America's Cup Issues 37 Safety Recommendations

The changes come in the wake of a deadly capsizing earlier this month

By Jean Elle
|  Thursday, May 23, 2013  |  Updated 1:22 PM PDT
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Hoping to prevent another deadly accident on the San Francisco Bay, the America's Cup issued 37 new safety recommendations that teams must adopt to compete, including racing with reduced wind speeds. Jean Elle reports.

Hoping to prevent another deadly accident on the San Francisco Bay, the America's Cup issued 37 new safety recommendations that teams must adopt to compete, including racing with reduced wind speeds. Jean Elle reports.

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America's Cup & Wind Recommendations

With a deadly America's Cup accident on the SF Bay May 9th race organizers are looking very closely at all factors before the official start in July. Some of the details are closely tied to the weather on the Bay, including the wind. Chief Meteorologist Jeff Ranieri takes a look at new wind racing recommendations that might limit when boats can race.
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Hoping to prevent another deadly accident on the San Francisco Bay, the America's Cup issued 37 new safety recommendations that teams must adopt to compete, including racing with reduced wind speeds.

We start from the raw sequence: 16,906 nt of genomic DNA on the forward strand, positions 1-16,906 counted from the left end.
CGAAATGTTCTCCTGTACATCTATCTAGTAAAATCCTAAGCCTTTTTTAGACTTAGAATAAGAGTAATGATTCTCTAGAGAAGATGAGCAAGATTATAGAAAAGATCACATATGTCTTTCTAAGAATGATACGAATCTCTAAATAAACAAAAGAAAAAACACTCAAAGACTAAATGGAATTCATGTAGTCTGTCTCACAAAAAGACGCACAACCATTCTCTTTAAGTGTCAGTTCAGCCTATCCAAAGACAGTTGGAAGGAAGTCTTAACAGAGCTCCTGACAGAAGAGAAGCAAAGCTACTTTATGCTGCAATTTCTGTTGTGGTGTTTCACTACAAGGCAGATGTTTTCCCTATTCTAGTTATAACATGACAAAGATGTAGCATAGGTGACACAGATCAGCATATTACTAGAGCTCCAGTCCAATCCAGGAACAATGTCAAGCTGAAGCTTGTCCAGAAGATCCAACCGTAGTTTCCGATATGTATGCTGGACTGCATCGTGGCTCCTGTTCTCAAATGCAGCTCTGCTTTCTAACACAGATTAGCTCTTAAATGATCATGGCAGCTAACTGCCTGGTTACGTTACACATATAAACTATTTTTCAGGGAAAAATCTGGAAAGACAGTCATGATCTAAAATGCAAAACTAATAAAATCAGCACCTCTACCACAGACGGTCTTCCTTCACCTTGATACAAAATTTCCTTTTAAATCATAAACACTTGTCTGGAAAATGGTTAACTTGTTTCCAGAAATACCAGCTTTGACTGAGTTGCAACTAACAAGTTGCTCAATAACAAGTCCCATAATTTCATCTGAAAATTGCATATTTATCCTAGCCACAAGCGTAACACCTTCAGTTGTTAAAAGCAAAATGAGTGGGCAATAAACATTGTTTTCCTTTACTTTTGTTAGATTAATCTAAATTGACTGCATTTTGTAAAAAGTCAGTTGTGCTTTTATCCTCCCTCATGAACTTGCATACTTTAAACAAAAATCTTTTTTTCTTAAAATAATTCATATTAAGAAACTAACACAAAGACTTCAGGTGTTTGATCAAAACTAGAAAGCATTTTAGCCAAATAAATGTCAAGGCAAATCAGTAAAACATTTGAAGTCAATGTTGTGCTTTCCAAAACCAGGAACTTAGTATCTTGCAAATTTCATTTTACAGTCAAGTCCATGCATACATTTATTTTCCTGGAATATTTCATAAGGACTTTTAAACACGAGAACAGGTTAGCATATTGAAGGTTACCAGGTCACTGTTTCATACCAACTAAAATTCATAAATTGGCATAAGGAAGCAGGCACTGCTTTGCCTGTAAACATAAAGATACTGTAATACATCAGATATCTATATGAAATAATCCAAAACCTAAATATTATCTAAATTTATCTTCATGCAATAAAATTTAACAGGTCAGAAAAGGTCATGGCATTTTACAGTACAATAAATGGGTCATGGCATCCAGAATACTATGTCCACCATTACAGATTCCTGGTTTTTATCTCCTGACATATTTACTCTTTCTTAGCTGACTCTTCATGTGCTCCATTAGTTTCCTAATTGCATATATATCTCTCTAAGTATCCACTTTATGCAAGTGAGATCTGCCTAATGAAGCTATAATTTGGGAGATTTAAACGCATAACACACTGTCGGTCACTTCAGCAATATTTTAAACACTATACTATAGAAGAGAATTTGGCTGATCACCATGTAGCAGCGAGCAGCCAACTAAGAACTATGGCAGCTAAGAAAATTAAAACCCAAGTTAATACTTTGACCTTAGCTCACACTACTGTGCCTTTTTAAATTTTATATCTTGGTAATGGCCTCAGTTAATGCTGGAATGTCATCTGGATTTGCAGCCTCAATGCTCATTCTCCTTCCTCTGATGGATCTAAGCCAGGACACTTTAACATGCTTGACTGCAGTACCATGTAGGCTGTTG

The three-page list released Wednesday comes after the May 9 death of Andrew "Bart" Simpson when his AC 72 catamaran for Team Artemis capsized.He was trapped under the boat for 10 minutes and died.

Read the full list of recommendations here

Safety equipment, such as brightly colored helmets and underwater crew locating devices, training and the structural review of the AC72's are addressed.

There is also a new lower wind speed limit for race days.

MORE: Artemis Will Only Race if "Team Believes They Are Safe"

Tom Ehman is with the America's Cup staff and he said reducing wind speeds will increase safety.

"It had been 33 knots, call it 35 miles per hour, we'd been running races up to that speed in September. That's been reduced to 23 knots or 25 miles per hour," he said.

 Winds were between 25 and 35 mph when Simpson was killed. With the new recommendations sailors with be onshore if winds are that strong.

America's Cup officials say with the investigation into Simpson's death still under way it's too early to tell if any of the safety recommendations would have saved his life.

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